Applications of microtomography to multiscale system dynamics - visualisation, characterisation and high performance computation

GPU Solutions to Multi-scale Problems in Science and Engineering. Lecture Notes in Earth System Sciences, Springer Link, 2013, chapter 40.
ISBN: 978-3-642-16404-0 (Print) 978-3-642-16405-7 (Online)

Jie Liu (1), Klaus Regenauer-Lieb (1,2,3), Chris Hines (4), Shuxia Zhang (5), Paul Bourke (6), Florian Fusseis (1,3), David Yuen(7).

1 Multi-scale Earth System Dynamics Group, School of Earth and Environment, University of Western Australia, 35 Stirling Hwy, WA 6009, Australia
2 Computational Geoscience, CSIRO ESRE, PO Box 1130, Bentley, WA 6102, Australia
3 Western Australian Geothermal Center of Excellence, PO Box 1130, Bentley, WA 6102, Australia
4 iVEC, "The hub of advanced computing in WA", PO Box 1130, Bentley, WA 6102, Australia<
> 5 Shuxia Zhang, University of Minnesota, Supercomputing Institute, Minneapolis, MN 55455, USA
6 iVEC @ University of Western Australia, 35 Stirling Hwy, WA 6009, Australia
7 Department of Geology and Geophysics, University of Minnesota, Minneapolis, MN 55455, USA


We characterise microstructure over multiple spatial scales for different samples utilising a workflow that combines microtomography with computational analysis. High-resolution microtomographic data are acquired by desktop and synchrotron X-ray tomography. In some recent 4-dimensional experiments, microstructures that are evolving with time are produced and documented in situ.The microstructures in our materials are characterised by a numerical routine based on percolation theory. In a pre-processing step, the material of interest is segmented from the tomographic data. The analytical approach can be applied to any feature that can be segmented. We characterise a microstructure by its volume fraction, the specific surface area, the connectivity (percolation) and the anisotropy of the microstructure. Furthermore, properties such as permeability and elastic parameters can be calculated. By using the moving window method, scale-dependent properties are obtained and the size of representative volume element (RVE) is determined. The fractal dimension of particular microstructural configurations is estimated by relating the number of particular features to their normalized size. The critical exponent of correlation length can be derived from the probability of percolation of the microstructure. With these two independent parameters, all other critical exponents are determined leading to scaling laws for the specific microstructure. These are used to upscale the microstructural model and properties. Visualisation is one of the essential tools when performing characterisation. The high performance computations behind these characterisations include: (1) the Hoshen-Kopelman algorithm for labelling materials in large datasets; (2) the OpenMP parallelisation of the moving window method and the performance of stochastic analysis (up to 6403 voxels); (3) the MPI parallelisation of the moving window method and the performance of stochastic analysis, which enables the computation to be run on distributed memory machines and employ massive parallelism; (4) the parallelised MPI version of the Hoshen-Kopelman algorithm and the moving window method, which allows datasets of theoretically unlimited size to be analysed.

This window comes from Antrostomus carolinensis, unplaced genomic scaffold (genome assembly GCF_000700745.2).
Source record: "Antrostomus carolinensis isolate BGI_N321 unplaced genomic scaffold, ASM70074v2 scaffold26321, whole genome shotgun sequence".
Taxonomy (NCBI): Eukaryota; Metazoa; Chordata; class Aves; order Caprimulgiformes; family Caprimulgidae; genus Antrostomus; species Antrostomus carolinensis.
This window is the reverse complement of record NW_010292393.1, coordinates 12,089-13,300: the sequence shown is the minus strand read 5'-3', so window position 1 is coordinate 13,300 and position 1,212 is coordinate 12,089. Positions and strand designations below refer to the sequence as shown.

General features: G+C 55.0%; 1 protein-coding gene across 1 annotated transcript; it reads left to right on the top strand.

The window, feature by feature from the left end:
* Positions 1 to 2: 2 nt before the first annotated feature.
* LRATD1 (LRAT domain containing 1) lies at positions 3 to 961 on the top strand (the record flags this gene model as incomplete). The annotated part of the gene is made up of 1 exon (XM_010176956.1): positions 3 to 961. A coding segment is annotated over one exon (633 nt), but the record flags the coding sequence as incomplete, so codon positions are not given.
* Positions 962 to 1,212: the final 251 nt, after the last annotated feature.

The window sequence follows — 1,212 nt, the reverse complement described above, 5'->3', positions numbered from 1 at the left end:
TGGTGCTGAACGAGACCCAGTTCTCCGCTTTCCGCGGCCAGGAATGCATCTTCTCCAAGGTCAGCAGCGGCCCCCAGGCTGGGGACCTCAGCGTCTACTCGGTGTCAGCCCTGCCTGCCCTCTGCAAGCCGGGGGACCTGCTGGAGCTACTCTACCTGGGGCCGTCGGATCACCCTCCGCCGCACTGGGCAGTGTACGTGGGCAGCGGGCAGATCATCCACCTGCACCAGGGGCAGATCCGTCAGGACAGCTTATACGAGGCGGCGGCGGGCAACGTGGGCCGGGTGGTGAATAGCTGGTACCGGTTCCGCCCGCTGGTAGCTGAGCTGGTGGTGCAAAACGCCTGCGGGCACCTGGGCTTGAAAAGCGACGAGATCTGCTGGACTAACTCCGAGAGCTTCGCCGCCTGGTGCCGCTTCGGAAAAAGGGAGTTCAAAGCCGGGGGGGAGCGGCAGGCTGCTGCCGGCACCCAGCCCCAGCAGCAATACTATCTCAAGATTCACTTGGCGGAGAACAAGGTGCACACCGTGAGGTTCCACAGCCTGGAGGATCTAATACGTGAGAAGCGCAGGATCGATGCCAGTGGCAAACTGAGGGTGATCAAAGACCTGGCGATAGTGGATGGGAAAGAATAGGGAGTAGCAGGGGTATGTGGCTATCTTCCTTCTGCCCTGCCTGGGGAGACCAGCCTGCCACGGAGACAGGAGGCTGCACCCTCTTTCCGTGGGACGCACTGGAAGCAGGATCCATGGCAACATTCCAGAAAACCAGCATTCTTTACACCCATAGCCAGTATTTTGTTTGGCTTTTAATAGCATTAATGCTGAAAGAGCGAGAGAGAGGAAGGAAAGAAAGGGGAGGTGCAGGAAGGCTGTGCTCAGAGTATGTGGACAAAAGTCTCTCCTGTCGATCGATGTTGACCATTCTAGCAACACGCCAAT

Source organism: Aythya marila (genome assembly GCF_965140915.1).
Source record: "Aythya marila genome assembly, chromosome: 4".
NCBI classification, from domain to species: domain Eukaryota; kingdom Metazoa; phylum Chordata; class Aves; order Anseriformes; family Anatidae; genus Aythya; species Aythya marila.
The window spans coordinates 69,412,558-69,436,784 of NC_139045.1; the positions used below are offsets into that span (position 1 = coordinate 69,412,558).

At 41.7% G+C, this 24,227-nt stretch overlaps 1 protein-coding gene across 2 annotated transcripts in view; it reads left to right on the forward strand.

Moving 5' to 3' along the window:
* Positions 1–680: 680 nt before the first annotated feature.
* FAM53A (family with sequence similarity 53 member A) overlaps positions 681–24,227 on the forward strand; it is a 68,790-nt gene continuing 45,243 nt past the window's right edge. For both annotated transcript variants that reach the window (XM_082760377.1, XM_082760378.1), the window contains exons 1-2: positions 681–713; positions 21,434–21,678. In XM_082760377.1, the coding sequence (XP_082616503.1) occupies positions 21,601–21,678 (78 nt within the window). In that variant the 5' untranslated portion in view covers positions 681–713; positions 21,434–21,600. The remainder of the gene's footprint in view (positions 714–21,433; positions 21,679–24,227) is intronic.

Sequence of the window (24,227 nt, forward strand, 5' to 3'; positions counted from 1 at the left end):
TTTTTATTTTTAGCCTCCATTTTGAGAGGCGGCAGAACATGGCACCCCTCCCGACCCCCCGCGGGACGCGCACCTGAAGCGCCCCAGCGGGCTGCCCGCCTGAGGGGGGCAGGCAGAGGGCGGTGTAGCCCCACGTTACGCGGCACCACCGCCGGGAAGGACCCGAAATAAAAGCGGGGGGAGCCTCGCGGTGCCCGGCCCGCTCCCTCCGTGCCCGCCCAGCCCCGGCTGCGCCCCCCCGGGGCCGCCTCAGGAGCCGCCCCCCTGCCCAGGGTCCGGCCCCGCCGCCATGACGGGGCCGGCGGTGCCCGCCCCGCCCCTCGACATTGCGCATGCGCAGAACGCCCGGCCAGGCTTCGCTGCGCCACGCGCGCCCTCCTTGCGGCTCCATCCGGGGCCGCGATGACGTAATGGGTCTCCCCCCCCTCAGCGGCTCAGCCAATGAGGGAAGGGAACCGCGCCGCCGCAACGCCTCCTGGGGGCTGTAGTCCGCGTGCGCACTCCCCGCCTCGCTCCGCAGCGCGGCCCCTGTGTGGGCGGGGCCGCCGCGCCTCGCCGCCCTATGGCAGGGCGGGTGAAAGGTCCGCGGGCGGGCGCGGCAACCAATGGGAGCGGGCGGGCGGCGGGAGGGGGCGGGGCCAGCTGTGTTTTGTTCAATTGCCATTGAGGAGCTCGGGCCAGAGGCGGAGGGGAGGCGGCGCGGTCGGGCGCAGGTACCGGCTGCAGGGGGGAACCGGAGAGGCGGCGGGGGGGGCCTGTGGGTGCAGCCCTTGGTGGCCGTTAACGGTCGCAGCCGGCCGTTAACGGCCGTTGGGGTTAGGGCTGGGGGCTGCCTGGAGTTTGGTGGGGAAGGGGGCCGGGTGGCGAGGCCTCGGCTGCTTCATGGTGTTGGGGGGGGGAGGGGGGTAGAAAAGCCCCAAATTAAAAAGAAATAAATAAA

Microtomography, Percolation theory, Hoshen-Kopelman algorithm, Multi-scale system, Quantitative analysis, OpenMP parallelisation, MPI parallelisation

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